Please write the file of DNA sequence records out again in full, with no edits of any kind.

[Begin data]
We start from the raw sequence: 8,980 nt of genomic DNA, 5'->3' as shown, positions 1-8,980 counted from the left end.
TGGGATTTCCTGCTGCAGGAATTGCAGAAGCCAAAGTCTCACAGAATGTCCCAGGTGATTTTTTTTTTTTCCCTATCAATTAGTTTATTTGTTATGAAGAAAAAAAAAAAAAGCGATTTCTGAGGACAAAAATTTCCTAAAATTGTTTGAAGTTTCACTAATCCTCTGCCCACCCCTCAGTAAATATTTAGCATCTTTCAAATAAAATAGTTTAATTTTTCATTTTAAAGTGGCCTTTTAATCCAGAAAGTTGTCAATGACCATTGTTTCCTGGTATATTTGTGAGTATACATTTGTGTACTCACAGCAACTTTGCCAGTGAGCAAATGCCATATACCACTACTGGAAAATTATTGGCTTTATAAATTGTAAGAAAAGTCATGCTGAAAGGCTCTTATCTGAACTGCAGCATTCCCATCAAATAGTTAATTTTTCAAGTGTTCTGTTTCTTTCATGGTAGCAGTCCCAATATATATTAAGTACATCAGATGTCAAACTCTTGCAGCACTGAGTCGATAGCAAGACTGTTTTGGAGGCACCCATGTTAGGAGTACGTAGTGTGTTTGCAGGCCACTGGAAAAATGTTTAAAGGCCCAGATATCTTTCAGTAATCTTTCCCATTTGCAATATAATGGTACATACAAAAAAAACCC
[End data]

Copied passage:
We start from the raw sequence: 8,980 nt of genomic DNA, 5'->3' as shown, positions 1-8,980 counted from the left end.
TGGGATTTCCTGCTGCAGGAATTGCAGAAGCCAAAGTCTCACAGAATGTCCCAGGTGATTTTTTTTTTTTCCCTATCAATTAGTTTATTTGTTATGAAGAAAAAAAAAAAAAGCGATTTCTGAGGACAAAAATTTCCTAAAATTGTTTGAAGTTTCACTAATCCTCTGCCCACCCCTCAGTAAATATTTAGCATCTTTCAAATAAAATAGTTTAATTTTTCATTTTAAAGTGGCCTTTTAATCCAGAAAGTTGTCAATGACCATTGTTTCCTGGTATATTTGTGAGTATACATTTGTGTACTCACAGCAACTTTGCCAGTGAGCAAATGCCATATACCACTACTGGAAAATTATTGGCTTTATAAATTGTAAGAAAAGTCATGCTGAAAGGCTCTTATCTGAACTGCAGCATTCCCATCAAATAGTTAATTTTTCAAGTGTTCTGTTTCTTTCATGGTAGCAGTCCCAATATATATTAAGTACATCAGATGTCAAACTCTTGCAGCACTGAGTCGATAGCAAGACTGTTTTGGAGGCACCCATGTTAGGAGTACGTAGTGTGTTTGCAGGCCACTGGAAAAATGTTTAAAGGCCCAGATATCTTTCAGTAATCTTTCCCATTTGCAATATAATGGTACATACAAAAAAAACCC